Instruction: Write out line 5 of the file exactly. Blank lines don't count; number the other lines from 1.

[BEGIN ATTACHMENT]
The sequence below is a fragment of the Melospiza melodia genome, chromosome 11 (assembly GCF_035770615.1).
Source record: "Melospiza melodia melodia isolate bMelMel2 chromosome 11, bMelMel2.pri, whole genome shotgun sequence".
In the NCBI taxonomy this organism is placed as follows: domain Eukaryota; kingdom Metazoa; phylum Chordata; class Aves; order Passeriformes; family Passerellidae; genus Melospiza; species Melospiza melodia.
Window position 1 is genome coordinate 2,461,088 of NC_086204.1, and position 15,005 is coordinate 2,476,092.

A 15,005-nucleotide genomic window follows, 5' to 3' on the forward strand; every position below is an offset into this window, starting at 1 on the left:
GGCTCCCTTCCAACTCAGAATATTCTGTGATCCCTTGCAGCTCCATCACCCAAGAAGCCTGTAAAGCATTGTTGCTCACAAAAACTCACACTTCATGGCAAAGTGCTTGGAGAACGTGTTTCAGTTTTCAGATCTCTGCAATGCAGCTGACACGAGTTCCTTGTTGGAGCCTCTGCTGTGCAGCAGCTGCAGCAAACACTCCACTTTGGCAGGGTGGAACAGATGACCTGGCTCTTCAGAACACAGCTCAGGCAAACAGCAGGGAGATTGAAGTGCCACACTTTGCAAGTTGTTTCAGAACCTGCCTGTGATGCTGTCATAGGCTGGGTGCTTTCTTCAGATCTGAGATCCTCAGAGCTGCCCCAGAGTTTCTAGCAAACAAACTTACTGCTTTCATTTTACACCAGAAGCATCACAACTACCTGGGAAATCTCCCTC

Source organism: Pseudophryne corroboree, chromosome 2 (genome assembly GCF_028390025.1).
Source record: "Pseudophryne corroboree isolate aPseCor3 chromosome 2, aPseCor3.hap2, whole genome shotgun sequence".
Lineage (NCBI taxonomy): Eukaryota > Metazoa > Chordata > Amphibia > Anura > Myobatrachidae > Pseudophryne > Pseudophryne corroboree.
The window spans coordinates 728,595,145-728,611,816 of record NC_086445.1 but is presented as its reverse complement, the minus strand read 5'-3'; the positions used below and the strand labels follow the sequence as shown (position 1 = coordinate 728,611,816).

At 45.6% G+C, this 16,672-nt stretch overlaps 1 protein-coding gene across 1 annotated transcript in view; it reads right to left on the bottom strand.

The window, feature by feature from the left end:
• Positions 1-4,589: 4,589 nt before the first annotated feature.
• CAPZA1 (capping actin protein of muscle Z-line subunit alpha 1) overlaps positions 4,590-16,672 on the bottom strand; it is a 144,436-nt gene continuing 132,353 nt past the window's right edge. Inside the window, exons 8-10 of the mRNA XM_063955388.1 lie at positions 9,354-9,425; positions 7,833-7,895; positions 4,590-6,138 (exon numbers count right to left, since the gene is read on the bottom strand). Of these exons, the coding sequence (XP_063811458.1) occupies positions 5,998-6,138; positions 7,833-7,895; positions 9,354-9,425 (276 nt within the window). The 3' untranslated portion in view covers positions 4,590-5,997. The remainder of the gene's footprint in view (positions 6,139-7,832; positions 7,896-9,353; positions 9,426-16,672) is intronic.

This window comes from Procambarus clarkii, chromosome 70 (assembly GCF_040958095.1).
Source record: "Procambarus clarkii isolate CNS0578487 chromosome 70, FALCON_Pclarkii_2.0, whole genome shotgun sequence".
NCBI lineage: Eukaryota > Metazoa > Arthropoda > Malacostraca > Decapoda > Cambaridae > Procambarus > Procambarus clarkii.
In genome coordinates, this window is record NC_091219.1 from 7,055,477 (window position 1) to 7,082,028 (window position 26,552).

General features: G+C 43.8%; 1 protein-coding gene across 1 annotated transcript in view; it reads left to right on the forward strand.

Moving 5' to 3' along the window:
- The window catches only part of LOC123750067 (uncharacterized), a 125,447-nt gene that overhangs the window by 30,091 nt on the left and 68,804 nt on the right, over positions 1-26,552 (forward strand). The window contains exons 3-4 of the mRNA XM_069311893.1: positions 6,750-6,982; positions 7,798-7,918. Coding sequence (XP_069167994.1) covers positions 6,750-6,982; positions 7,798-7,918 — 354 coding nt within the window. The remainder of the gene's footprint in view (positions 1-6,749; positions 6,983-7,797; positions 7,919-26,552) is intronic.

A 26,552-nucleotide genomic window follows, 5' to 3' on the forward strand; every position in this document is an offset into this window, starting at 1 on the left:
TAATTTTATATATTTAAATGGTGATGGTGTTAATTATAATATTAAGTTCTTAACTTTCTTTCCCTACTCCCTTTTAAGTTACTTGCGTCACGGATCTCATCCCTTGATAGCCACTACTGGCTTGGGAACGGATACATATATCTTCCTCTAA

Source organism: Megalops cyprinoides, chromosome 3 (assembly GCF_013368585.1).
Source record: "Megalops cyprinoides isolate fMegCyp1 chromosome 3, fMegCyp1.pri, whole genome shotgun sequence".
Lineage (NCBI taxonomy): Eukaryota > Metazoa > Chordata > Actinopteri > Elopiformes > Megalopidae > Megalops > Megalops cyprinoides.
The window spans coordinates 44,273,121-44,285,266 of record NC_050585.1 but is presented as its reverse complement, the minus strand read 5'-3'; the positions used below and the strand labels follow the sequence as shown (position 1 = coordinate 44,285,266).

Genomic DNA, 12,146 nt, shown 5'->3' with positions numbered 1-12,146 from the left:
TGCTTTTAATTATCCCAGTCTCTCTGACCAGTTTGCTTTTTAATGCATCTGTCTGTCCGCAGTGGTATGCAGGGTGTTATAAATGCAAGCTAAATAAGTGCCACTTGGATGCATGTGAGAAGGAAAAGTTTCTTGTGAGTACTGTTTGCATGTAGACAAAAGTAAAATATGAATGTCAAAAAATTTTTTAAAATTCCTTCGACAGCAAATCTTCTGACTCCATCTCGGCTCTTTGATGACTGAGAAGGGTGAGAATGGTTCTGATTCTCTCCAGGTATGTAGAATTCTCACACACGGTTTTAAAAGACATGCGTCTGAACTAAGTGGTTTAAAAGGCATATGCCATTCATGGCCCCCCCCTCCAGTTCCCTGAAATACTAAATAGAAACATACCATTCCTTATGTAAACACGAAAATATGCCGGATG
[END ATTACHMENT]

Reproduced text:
A 15,005-nucleotide genomic window follows, 5' to 3' on the forward strand; every position below is an offset into this window, starting at 1 on the left: